I have heard talk and seen posts and articles comparing COVID-19 to the Spanish Flu. There is quite the debate about similarities and differences between the pandemics, but one thing that most can agree on is the wealth of resources we have now that didn’t exist in 1918. With all the uncertainty we are experiencing it is easy to let fear creep in. To help ease worry, anxiety, and to just improve mental health altogether we have a whole list of resources below to help. Unfortunately, you can no longer watch that “game” or go to that “party” so maybe you have 10 minutes to try a new meditation app? Or maybe you download a new online video course to learn a new skill set? (more…)
Several months ago I attended a funeral for a bright blue-eyed baby that fought his hardest for his 12 days of life. His incredibly strong parents shared a quote by Washington Irving that has stuck with me since.
“There is a sacredness in tears. They are not a mark of weakness, but of power. They speak more eloquently than ten thousand tongues. They are the messengers of overwhelming grief, of deep contrition and of unspeakable love.”
Long story short, my husband and I have struggled to start a family. It is no major surprise since it seems to run in the family, but struggled nonetheless. After almost a year of trying, the little stick finally showed two lines – pregnant! My immediate thought was “this is too good to be true” and “it can’t be this easy for me.” I could feel myself becoming over the moon excited for a baby to come this summer.
I repeated the whole pee on a stick thing six times just to really confirm the first positive test. Six times. Just one day after the positive pregnancy test, I had a crib picked out, four pregnancy books bought, a list of my top five favorite boy and girl names written in sharpie (sharpie is a big deal for me), and my eight-week appointment set. I was ready for this baby.
My husband left to go out of town for a week for a work conference. That very day I started to feel a bit off. Over the weekend I started to have some symptoms that are typical for the first few months of pregnancy but also overlap with some symptoms of miscarrying. This being my first ever pregnancy, I had no idea how to tell the difference. I made it through the weekend and on Monday met with my doctor and learned that I miscarried. Devastation started welling up in my eyes and tears began pouring out of me.
My husband was 1,800 miles away. My parents were over 2,000 miles away. And, since I parked in the wrong parking lot, I had to walk almost a mile to get back to my car. Balling my eyes out. Washington Irving’s quote came to my mind and this salty water coming out of my eyes started to take on a whole new meaning.
Lessons from my tears
- Tears are sacred. The tears that were continuously streaming down my face were in respect and reverence for our little family’s loss. We were overjoyed at the thought that we would be starting our own little family. The tears were not just salty drops coming from my eyes because of my hormones or because the nurse that drew my blood said something insensitive, but in respect for what could have been. We could have had a child together this summer and knowing that it wasn’t going to happen was overbearing. My tears meant something. My tears are sacred.
- Tears are powerful. My husband has not actually cried since his grandmother passed away over 5 years ago. He’s been teary while watching a Nicholas Sparks movie or two but has not legitimately cried since 2014. As I listened to him cry over the phone I did not associate his tears with weakness. All I could think about was the power that comes with becoming a parent. Granted, parents are not perfect, they are human and make mistakes, but regardless of those faults, parental power carries some major weight. His tears over someone he had never even met yet showed me the power of love that can come with becoming a parent. Tears are powerful.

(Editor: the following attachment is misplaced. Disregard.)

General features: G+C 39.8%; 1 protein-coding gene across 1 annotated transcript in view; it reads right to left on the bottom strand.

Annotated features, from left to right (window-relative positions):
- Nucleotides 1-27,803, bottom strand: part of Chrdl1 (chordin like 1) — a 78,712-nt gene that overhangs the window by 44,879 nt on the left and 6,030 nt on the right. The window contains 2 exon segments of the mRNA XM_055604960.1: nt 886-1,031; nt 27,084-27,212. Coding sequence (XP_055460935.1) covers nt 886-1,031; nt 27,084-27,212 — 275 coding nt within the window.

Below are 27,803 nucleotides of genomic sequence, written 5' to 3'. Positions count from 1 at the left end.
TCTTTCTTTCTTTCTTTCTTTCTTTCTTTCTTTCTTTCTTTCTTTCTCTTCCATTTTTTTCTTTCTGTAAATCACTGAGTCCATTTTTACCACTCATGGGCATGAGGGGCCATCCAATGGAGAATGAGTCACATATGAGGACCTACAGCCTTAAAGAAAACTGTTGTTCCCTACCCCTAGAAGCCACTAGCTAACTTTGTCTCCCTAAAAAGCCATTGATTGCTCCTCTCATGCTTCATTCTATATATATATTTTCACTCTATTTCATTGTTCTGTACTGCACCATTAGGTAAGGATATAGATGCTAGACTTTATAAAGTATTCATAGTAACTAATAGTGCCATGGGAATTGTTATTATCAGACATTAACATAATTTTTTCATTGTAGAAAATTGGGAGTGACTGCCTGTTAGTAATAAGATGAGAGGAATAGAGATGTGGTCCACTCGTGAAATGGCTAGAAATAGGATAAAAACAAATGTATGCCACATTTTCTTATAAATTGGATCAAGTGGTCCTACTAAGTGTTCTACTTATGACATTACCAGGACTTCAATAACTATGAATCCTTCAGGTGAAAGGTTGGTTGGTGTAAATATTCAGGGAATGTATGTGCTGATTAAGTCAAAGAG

- Tears speak. I had a kidney stone a few months ago and I shed many tears as that little sucker was making its world debut. There is something definitively different between cries of physical pain versus cries of emotional pain. Instead of my kidney bursting, my heart ached like it had never ached before. I already loved that 5.5-week, sesame-seed-sized, little human and the thought of never getting the chance to meet him/her was too much that all I could do was cry. I love the segment in Irving’s quote “[the tears] speak more eloquently than ten thousand tongues.” I didn’t need someone to give me a bunch of advice, nor did I need to explain to everyone how I was feeling, I just needed someone to sit and cry with me.
I used to think that if I was not physically hurt, then crying was not needed – that it was a time that I just needed to “suck it up” and move on. I have learned that tears are not only meant for scraped knees or kidney stones, but for emotional pain too.
Starting at the beginning of this month I have been writing down three things that I am thankful for everyday. I didn’t have all these amazing reasons of why I started, I just started writing in hopes to jumpstart the holiday spirit in my life. (And yes, I am one that starts listening to Christmas music and watching Hallmark Christmas movies in October).
Also, in the back of my mind, I knew that I had read several articles listing the benefits of doing so and I thought “why not test it out?” My goal is to write 3 things that I am thankful for each day. My standard for the items I write down isn’t high, I just want to get something down on paper EVERYDAY; consistency is key.
Each morning I write in the corner of my journal/planner “I am thankful for…” Doing that each morning just sets my focus to look for things that are good in my life. Some of the things I have written down include “crockpots” “cozy socks” and “the gym” just to name a few. These are not earth shattering items that should make me jump for joy, but just recognizing small highlights each day has definitely increased my positivity.